Chelios confesses: Hometown booing bothered me
Chris Chelios, who always took special pleasure being booed in hostile opposing buildings, admits now it bothered him to hear the jeers all those years in his hometown at the United Center when returning with the Red Wings following nine special seasons with the Blackhawks.
Chelios was ready for anything Friday, but the cheers far outweighed the booing when the Hawks honored the future Hall of Fame defenseman with his Heritage Night.
"Come on, folks, let's let bygones be bygones here, all right?" Chelios said during his brief speech.
Chelios knew beforehand that there would be boos.
"I've been booed before and I understand the whole Detroit-Chicago thing and I know I said I'd never play for Detroit, but things change quickly," Chelios said. "I left on great terms with the Wirtz family and that's all that mattered. I had nine great years playing in my hometown."
Chelios said he meant it at the time when he once said he would never play for the hated Red Wings, but that's where he wanted to go in 1999 when he asked the Hawks for a trade during a contract dispute.
"I really hated them just like everybody else in Chicago," Chelios said. "The decision I made to go to Detroit, a lot of it had to do with being close to my family and it was an easy trip for my parents. I had a sister going through treatments for cancer, who we eventually lost, and that was the easiest place to go back and forth. Plus they had a great organization and a great team.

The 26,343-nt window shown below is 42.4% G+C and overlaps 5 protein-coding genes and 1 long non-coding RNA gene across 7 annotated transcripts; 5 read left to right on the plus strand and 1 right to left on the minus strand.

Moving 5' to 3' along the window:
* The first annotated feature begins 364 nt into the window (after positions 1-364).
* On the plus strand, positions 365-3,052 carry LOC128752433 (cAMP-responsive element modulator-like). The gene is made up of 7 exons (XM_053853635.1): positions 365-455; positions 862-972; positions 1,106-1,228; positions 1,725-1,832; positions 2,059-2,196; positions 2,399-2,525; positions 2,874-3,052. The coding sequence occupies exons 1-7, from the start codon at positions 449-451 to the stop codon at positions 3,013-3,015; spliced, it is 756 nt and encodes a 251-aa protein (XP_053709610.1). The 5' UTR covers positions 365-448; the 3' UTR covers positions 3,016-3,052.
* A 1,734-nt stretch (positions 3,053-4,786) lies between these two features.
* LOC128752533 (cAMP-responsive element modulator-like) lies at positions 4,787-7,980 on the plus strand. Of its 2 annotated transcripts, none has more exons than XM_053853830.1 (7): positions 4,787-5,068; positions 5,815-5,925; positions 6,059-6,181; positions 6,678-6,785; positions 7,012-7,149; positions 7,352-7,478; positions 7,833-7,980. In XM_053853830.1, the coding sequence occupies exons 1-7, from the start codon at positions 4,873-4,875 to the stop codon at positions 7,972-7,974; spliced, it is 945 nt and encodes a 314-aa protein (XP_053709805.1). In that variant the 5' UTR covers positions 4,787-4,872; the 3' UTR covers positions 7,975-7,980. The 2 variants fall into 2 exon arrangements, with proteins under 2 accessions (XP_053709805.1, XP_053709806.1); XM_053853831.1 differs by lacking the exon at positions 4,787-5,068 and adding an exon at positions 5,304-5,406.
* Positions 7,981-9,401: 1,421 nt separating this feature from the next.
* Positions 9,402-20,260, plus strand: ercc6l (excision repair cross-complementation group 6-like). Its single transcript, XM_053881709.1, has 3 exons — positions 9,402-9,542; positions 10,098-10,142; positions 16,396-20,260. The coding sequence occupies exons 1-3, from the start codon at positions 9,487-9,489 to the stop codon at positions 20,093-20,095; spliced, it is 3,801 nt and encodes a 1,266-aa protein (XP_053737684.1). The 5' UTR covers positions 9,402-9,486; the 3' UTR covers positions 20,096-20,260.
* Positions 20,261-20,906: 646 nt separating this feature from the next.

"I went from hero to zero overnight and I understand that, but to be honest with you, I was pretty surprised after the nine years I put in here. I think not one fan would have hated me as a Blackhawk and then, boom."
Chelios was a dominant defenseman in his years with the Hawks, earning two Norris Trophies but never winning a Stanley Cup.
"Unfortunately the Stanley Cup was the only thing I regret," Chelios said. "It would have been nice to finish that off in Chicago; maybe then they would have forgiven me for that move to Detroit.
"But I got to experience the Hawks last year winning the Cup like everyone else and it was great. They're probably not going to believe when they hear me say this, but I was cheering for those Hawks right up to the end."
With Chelios playing to the age of 48, it meant Hawks coach Joel Quenneville got to play against him. Chelios also got to play against 22-year-old Jonathan Toews.
"I guess I should be thankful I didn't catch him in his prime," Toews said, knowing Chelios' reputation as one of the nastiest defensemen of his time.
"Geez, I always loved the way he played," Quenneville said. "His anticipation was amazing. I remember when he was a young kid in Montreal playing against him in Hartford and thinking this guy is going to be amazing."